As anticipated, all implanted balloons started to degrade three months after implantation. The researchers concluded that the device could be especially useful in hypofractionated radiation therapy. Hypofractionated radiation therapy uses larger doses of radiation applied over a shorter number of treatments instead of delivering a small percentage of the total dose during daily treatments spread over a longer period of time.

"Massey has many patients that travel from rural areas for care. If this device allows us to deliver the prescribed radiation dose over a shorter period of time, we can reduce the overall burden on the patient and they can spend less time away from work and their family," says Anscher. "We hope to initiate a Phase II clinical trial in a larger cohort of patients in order to determine the effectiveness of the device in reducing rectal injury in comparison to standard treatment protocols."

Anscher collaborated with the study's lead investigator Gyorgy Kovacs, M.D., Ph.D., from the University of Lubeck, Germany; Dieter Jocham, M.D., and Gunther Bohlen, M.D., also from the University of Lubeck; Eliahu Gez, M.D., Rami Ben Yosef, M.D., Benjamin W. Corn, M.D., and Fabrizio Dal Moro, M.D., all from the Department of Radiation Oncology at Tel Aviv Sourasky Medical Center, Israel; Giovanni Scarzello, M.D., from the Department of Radiotherapy at the University of Padova, Italy; and Isaac Koziol, M.D., Mathew Bassignani, M.D., and Taryn Torre, M.D., all from Virginia Urology; and Shmuel Cytron, M.D., from Barzilai Medical Center, Israel.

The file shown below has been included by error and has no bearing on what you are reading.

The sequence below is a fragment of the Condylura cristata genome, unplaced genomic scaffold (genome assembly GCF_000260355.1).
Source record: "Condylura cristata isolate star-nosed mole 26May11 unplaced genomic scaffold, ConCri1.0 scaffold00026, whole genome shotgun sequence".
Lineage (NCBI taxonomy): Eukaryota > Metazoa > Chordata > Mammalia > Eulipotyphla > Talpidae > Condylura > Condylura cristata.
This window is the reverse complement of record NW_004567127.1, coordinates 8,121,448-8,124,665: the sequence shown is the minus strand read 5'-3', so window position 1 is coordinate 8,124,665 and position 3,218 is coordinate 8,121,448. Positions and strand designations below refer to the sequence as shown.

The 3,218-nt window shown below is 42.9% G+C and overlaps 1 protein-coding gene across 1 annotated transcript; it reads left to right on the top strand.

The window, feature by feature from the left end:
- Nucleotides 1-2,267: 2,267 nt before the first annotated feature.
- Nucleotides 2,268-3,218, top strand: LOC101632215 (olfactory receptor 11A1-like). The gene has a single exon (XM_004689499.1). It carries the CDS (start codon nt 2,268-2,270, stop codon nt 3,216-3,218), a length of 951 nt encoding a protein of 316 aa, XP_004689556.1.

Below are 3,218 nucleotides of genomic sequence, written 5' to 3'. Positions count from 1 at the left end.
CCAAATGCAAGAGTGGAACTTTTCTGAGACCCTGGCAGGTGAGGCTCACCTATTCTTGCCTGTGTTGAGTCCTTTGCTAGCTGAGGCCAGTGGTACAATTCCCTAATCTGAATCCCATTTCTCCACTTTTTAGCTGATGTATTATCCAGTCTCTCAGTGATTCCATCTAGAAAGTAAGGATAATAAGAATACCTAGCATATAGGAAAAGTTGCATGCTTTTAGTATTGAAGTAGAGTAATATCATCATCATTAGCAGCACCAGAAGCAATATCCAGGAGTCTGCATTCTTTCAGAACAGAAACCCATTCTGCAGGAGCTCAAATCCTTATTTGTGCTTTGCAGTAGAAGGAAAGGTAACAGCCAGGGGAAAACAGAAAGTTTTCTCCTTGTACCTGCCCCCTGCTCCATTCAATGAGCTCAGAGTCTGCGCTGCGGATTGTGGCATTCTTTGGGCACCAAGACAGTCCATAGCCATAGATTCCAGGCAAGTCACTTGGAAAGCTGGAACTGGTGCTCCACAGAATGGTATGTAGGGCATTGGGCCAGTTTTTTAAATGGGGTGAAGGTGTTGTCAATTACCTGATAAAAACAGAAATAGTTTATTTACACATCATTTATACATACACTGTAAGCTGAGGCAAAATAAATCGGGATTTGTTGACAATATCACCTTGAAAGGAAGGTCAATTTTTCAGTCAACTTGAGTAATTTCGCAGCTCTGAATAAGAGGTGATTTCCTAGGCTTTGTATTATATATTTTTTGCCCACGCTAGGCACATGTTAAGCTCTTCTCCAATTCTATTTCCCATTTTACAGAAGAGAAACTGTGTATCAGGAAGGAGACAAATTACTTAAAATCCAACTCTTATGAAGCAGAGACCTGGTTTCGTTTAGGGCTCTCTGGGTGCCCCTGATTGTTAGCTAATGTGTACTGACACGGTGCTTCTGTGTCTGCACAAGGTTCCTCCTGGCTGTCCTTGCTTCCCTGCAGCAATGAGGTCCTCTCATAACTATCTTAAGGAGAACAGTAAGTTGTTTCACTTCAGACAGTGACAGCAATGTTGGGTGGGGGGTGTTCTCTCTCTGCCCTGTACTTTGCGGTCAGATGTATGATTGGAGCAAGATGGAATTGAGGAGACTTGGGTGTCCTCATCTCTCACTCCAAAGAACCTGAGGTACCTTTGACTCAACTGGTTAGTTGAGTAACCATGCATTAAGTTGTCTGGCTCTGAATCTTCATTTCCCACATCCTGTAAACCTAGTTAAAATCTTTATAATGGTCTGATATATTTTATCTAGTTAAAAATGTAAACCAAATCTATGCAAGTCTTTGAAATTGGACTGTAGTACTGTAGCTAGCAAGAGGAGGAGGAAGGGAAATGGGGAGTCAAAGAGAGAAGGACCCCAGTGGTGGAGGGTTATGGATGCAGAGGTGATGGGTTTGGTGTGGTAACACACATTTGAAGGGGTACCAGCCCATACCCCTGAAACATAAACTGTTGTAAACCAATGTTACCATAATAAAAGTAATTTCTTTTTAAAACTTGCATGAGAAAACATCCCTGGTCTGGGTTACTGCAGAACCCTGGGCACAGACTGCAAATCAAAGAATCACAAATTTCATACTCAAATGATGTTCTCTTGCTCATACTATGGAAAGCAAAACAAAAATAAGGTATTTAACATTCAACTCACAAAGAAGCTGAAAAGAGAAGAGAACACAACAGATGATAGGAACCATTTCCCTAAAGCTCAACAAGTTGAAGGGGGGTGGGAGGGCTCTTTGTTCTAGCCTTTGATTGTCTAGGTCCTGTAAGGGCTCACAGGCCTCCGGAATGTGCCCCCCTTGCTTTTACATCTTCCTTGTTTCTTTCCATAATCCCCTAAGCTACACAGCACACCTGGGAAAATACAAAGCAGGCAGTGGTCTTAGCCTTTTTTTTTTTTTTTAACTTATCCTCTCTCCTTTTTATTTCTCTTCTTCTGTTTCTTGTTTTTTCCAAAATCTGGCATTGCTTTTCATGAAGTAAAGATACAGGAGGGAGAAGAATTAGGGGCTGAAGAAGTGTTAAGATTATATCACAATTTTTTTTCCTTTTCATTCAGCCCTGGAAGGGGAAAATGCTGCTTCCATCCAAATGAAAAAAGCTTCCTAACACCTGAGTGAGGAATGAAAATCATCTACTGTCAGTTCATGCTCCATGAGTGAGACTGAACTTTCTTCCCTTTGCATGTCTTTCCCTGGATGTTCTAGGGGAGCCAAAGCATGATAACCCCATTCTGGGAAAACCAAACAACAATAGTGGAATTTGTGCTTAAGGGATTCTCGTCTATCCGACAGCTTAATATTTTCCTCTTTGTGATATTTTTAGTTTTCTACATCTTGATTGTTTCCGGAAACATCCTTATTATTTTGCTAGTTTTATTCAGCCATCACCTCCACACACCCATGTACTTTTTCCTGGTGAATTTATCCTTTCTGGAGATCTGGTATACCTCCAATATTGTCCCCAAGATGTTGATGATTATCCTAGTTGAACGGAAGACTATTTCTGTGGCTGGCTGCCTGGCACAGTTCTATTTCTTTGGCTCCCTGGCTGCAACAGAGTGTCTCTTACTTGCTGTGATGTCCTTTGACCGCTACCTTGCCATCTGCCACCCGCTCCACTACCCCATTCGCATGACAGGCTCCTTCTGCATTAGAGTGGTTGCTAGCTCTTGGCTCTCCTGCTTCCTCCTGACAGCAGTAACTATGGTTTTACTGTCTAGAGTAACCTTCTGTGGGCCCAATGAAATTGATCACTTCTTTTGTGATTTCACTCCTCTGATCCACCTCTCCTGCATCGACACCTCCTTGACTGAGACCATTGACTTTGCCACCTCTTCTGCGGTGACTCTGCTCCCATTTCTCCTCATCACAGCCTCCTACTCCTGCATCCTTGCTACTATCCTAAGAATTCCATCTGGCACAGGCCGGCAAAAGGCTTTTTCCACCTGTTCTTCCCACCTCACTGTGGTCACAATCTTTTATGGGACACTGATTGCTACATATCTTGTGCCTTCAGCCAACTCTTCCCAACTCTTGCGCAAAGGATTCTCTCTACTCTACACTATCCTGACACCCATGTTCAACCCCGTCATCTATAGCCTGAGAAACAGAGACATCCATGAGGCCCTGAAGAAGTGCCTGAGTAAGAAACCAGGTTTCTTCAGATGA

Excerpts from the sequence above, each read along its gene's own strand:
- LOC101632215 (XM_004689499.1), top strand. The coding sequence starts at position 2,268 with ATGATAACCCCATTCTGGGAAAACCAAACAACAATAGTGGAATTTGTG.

This research was supported, in part, by funding from VCU Massey Cancer Center's NIH-NCI Cancer Center Support Grant P30 CA016059.

The full manuscript of the study is available online at:

http://www.sciencedirect.com/science/article/pii/S0167814013000236

News directors:

Broadcast access to VCU Massey Cancer Center experts is available through VideoLink ReadyCam. ReadyCam transmits video and audio via fiber optics through a system that is routed to your newsroom. To schedule a live or taped interview, contact John Wallace, (804) 628-1550.

About VCU Massey Cancer Center